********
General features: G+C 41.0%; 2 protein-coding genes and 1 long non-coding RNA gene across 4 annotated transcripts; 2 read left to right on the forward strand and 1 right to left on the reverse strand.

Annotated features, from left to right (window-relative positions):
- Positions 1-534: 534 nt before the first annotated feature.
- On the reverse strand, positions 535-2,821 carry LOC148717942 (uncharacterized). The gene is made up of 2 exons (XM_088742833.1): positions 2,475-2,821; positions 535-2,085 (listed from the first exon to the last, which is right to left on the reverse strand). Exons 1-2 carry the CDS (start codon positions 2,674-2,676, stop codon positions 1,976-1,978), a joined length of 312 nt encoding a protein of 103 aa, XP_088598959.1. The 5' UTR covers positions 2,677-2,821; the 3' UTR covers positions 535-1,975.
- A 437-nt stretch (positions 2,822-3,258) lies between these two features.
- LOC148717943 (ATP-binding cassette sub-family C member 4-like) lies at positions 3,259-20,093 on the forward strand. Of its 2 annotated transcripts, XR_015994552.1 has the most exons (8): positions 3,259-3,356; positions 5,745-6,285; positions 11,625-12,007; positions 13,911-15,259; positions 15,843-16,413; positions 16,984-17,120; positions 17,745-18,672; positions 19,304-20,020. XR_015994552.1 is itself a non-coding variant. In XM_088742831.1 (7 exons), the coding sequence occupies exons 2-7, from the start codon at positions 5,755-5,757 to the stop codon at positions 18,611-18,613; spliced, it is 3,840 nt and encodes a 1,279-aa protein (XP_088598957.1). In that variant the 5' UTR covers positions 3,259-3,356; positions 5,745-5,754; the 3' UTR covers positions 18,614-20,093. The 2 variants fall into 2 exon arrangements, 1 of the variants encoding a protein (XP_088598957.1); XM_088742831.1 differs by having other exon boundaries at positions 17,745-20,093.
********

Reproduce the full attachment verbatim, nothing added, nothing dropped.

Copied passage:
General features: G+C 41.0%; 2 protein-coding genes and 1 long non-coding RNA gene across 4 annotated transcripts; 2 read left to right on the forward strand and 1 right to left on the reverse strand.

Annotated features, from left to right (window-relative positions):
- Positions 1-534: 534 nt before the first annotated feature.
- On the reverse strand, positions 535-2,821 carry LOC148717942 (uncharacterized). The gene is made up of 2 exons (XM_088742833.1): positions 2,475-2,821; positions 535-2,085 (listed from the first exon to the last, which is right to left on the reverse strand). Exons 1-2 carry the CDS (start codon positions 2,674-2,676, stop codon positions 1,976-1,978), a joined length of 312 nt encoding a protein of 103 aa, XP_088598959.1. The 5' UTR covers positions 2,677-2,821; the 3' UTR covers positions 535-1,975.
- A 437-nt stretch (positions 2,822-3,258) lies between these two features.
- LOC148717943 (ATP-binding cassette sub-family C member 4-like) lies at positions 3,259-20,093 on the forward strand. Of its 2 annotated transcripts, XR_015994552.1 has the most exons (8): positions 3,259-3,356; positions 5,745-6,285; positions 11,625-12,007; positions 13,911-15,259; positions 15,843-16,413; positions 16,984-17,120; positions 17,745-18,672; positions 19,304-20,020. XR_015994552.1 is itself a non-coding variant. In XM_088742831.1 (7 exons), the coding sequence occupies exons 2-7, from the start codon at positions 5,755-5,757 to the stop codon at positions 18,611-18,613; spliced, it is 3,840 nt and encodes a 1,279-aa protein (XP_088598957.1). In that variant the 5' UTR covers positions 3,259-3,356; positions 5,745-5,754; the 3' UTR covers positions 18,614-20,093. The 2 variants fall into 2 exon arrangements, 1 of the variants encoding a protein (XP_088598957.1); XM_088742831.1 differs by having other exon boundaries at positions 17,745-20,093.